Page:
Research ArticleEpidemiology

Vaccine waning and mumps re-emergence in the United States

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Science Translational Medicine  21 Mar 2018:
Vol. 10, Issue 433, eaao5945
DOI: 10.1126/scitranslmed.aao5945

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The mystery of mumps resurgence

Rising mumps cases in vaccinated populations in the United States over the past decade have raised doubts about mumps vaccine efficacy. Here, Lewnard et al. examined these outbreaks using mumps vaccine effectiveness data and dynamic transmission modeling. They found that the increase in mumps cases is more consistent with loss of vaccine protection over time, rather than incomplete protection against an evolving virus population or lack of immune response to the vaccine. Their work also suggested that a third vaccine dose may extend protection, which could prove useful in designing a clinical action plan to prevent the spread of mumps.

Abstract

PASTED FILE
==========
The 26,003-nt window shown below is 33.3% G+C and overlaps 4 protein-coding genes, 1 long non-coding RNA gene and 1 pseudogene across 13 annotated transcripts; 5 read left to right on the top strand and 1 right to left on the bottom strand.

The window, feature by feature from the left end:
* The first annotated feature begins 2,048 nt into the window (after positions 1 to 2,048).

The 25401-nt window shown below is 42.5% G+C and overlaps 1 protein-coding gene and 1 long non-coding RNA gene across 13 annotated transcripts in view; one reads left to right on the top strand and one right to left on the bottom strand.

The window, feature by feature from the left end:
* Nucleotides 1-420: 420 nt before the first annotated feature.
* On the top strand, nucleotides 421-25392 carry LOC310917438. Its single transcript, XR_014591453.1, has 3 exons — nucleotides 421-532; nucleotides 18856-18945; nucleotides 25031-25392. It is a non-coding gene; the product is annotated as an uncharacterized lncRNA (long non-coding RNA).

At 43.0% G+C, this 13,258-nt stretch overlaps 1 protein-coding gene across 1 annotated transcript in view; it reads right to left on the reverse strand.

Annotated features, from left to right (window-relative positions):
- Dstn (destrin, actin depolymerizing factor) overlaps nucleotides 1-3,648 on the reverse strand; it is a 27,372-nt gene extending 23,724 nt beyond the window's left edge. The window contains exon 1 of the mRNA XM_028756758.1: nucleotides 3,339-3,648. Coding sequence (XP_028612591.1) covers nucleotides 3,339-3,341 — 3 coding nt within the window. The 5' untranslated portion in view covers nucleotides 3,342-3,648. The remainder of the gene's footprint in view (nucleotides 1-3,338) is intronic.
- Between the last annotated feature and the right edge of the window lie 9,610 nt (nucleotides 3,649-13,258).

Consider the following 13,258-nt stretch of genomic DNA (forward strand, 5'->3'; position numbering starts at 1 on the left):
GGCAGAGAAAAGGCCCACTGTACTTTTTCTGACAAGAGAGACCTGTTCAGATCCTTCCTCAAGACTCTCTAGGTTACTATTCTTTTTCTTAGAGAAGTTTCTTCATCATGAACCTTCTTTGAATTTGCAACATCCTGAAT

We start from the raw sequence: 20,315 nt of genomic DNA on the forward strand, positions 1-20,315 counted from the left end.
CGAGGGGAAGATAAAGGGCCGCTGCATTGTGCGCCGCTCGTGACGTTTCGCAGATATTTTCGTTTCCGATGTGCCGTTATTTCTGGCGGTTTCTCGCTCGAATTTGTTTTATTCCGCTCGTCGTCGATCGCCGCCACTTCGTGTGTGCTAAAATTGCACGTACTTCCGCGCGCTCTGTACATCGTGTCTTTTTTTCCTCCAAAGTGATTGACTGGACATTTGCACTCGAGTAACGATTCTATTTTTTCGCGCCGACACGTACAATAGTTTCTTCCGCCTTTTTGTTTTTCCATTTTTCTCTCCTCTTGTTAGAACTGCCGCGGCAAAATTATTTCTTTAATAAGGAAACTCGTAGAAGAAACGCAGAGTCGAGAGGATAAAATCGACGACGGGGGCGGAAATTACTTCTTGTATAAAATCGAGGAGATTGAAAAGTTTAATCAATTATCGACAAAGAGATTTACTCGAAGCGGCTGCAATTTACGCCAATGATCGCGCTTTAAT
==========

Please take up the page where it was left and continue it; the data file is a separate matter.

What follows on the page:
After decades of declining mumps incidence amid widespread vaccination, the United States and other developed countries have experienced a resurgence in mumps cases over the last decade. Outbreaks affecting vaccinated individuals and communities with high vaccine coverage have prompted concerns about the effectiveness of the live attenuated vaccine currently in use. It is unclear whether immune protection wanes or whether the vaccine protects inadequately against currently circulating mumps virus lineages. Synthesizing data from six studies of mumps vaccine effectiveness, we estimated that vaccine-derived immune protection against mumps wanes on average 27 years (95% confidence interval, 16 to 51 years) after vaccination. After accounting for this waning, we found no evidence that the emergence of heterologous virus genotypes contributed to changes in vaccine effectiveness over time. A mathematical model of mumps transmission confirmed the central role of waning immunity to the vaccine in the re-emergence of mumps cases. Outbreaks from 2006 to the present among young adults, and outbreaks in the late 1980s and early 1990s among adolescents, aligned with peaks in mumps susceptibility of these age groups predicted to be due to loss of vaccine-derived protection. In contrast, evolution of mumps virus strains escaping immune pressure would be expected to cause a higher proportion of cases among children, not adolescents and young adults as observed. Routine use of a third vaccine dose at 18 years of age, or booster dosing throughout adulthood, may be a strategy to prevent mumps re-emergence and should be assessed in clinical trials.

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